Blue Stream Fly Fishing
Fly Fishing Report for:

Duck River - Shellbyville - Tennessee

Hatch Chart - Best Access/Spots - Local Fish - About

Water Flow Chart

Using Water Flow Charts & Weather Reports: Begin with our water flow charts to grasp stream velocity and volume – look for stable or rising trends to pinpoint ideal fishing times. Learn to interpret sudden spikes or drops, which can indicate potential challenges. Next, consult our weather reports to understand ambient conditions. Pairing the two, you can anticipate fish behavior, choose the right gear, and select the best fishing spots. Use these tools together for a holistic approach to your next fishing adventure.

In-Depth Weather

Directions To Location

Hatch Chart

Month Hatch Time of Day Recommended Fly Sizes Popular Fly Patterns
January Nymphs Morning to Mid-Afternoon 6-16 Hare's Ear Nymph and Pheasant Tail Nymph
February Nymphs & Midges Mid-Afternoon 18-26 Black Zebra Midge and Copper John
March Mayflies & Caddisflies Morning & Evening 12-18 Blue Wing Olive and Elk Hair Caddis
April Mayflies, Caddisflies & Stoneflies Morning & Evening 8-16 Quill Gordon and Yellow Sally
May Stoneflies, Mayflies & Terrestrial insects Afternoon & Evening 6-16 Yellow Sally and Stimulator
June Sulphurs, Caddisflies & Terrestrial insects Mid-Afternoon & Evening 8-16 Sulphur Nymph and Ant
July Terrestrial insects Mid-Afternoon & Evening 10-20 Ant and Hopper
August Terrestrial insects & Midges Mid-Afternoon & Evening 10-26 Beetle and Midge Larva
September Mayflies, Caddisflies & Terrestrial insects Mid-Afternoon & Evening 8-22 White Wulff and Beetle
October Nymphs & Midges Mid-Afternoon & Evening 8-20 Pheasant Tail Nymph and Griffith's Gnat
November Nymphs & Midges Afternoon 18-22 Black Zebra Midge and Copper John
December Nymphs Morning to Mid-Afternoon 6-16 Hare's Ear Nymph and Pheasant Tail Nymph

While we strive to ensure the precision of our hatch charts, some reflect broader river region insights. Through ongoing partnerships with local guides and fly shops, we’re committed to refining our data. Should you notice any inconsistencies or have feedback, we welcome you to reach out. 

Best Fishing Spots

The Duck River in Shelbyville houses some of the most coveted spots for avid fly fishermen. This rich water body is primarily recognized for its healthy population of Smallmouth Bass and Tennessee Musky.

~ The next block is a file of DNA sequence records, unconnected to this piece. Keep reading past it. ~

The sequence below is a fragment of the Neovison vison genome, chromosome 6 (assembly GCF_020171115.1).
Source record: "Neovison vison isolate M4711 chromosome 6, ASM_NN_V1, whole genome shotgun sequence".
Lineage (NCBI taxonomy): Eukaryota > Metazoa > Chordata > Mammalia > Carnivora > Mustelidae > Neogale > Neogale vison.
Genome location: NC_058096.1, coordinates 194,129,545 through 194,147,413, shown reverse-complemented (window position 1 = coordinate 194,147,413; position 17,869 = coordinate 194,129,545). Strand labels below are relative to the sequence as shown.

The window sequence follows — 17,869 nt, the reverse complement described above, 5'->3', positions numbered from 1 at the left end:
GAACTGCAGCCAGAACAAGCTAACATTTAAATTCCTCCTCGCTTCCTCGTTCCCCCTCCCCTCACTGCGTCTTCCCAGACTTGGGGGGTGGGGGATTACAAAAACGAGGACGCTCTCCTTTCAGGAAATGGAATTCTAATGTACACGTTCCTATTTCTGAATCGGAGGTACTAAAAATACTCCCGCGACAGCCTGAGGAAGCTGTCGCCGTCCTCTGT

• Normandy Dam: Positioned downstream, this location provides a perfect habitat for fly fishing due to its cool waters.
  • Milan Park: With its calm, clear waters, this spot is perfect for spotting and catching a variety of fish.
  • Fisherman’s Park: This spot offers ample room for casting along with easy access to the river, rendering it ideal for beginners.
  • East Fork Recreation Area: Known for its abundant fish life, dense vegetation and natural beauty, East Fork is suitable for more experienced fly fishermen.
  • Cortner Mill: Cortner Mill is particularly popular amongst fly fishermen for its large Smallmouth Bass offerings and picturesque views.

Best Access Points

The Duck River in Shelbyville is a hidden gem, offering bountiful opportunities for fly fishing. Here are the top access points for the best catch:

  • Shelbyville Dam: Easy access with diverse species.
  • Milltown Dam: A local hotspot with excellent catches in season.
  • Henry Horton State Park: Offers multiple access points along the river.
  • Dement Bridge: Located near Normandy, popular for brown trout.
  • Sycamore Shoals: A favorite among locals for its beauty and fish availability.

Depending on the season, you will be able to catch a variety of species including bass, catfish, trout and sunfish. Before casting your line, ensure you have the appropriate license and abide by the state’s fishing regulations for a smooth and enjoyable experience.

Local Fish

  • Smallmouth Bass: The Smallmouth Bass is a local favorite among Duck River fly fishers due to its fighting spirit and taste.
  • Largemouth Bass: Known for their size and strength, Largemouth Bass are a thrilling catch on the Duck River.
  • Bluegill: These are easy to catch and a great fish for beginner fly fishers to target.
  • Redeye Bass: Though smaller in size, Redeye Bass are aggressive feeders, making for an exciting catch.
  • Rock Bass: With their dark, mottled pattern, Rock Bass are impressively camouflaged within the river’s rocky areas.
  • Spotted Bass: Similar to Smallmouth Bass, the Spotted Bass is a fantastic game fish that puts on a great fight.
  • Channel Catfish: Although not a conventional choice for fly fishing, Channel Catfish can be quite a challenge when fly fishing.
  • Walleye: Known for their elusive nature, Walleye are a prized catch among local Duck River fly fishers.

About The River

The Duck River- Shellbyville, located in Middle Tennessee, possesses an incredible historical significance. Flowing for about 284 miles, it’s known as the longest river located entirely within the boundary of Tennessee.

Highlighting some of its history, in the early 19th century, this river and its fertile lands attracted settlers, particularly cotton planters. Few relics from this plantation era, including the Old Stone Fort, are still impressive sights today.

The river also served as a thoroughfare for flatboats, facilitating commerce and transport.

  • The Duck River is home to more than 50 species of mussels and over 150 species of fish, some of which are endangered.
  • The grade II-IV rapids on the Duck river offer some of Tennessee’s best kayaking experiences.
  • Its bottomland hardwood forests are also important wintering areas for migratory waterfowl, further enhancing the river’s ecological importance.

Today, the river remains an invaluable resource and a veritable treasure-trove of history, biodiversity, and recreational possibilities.


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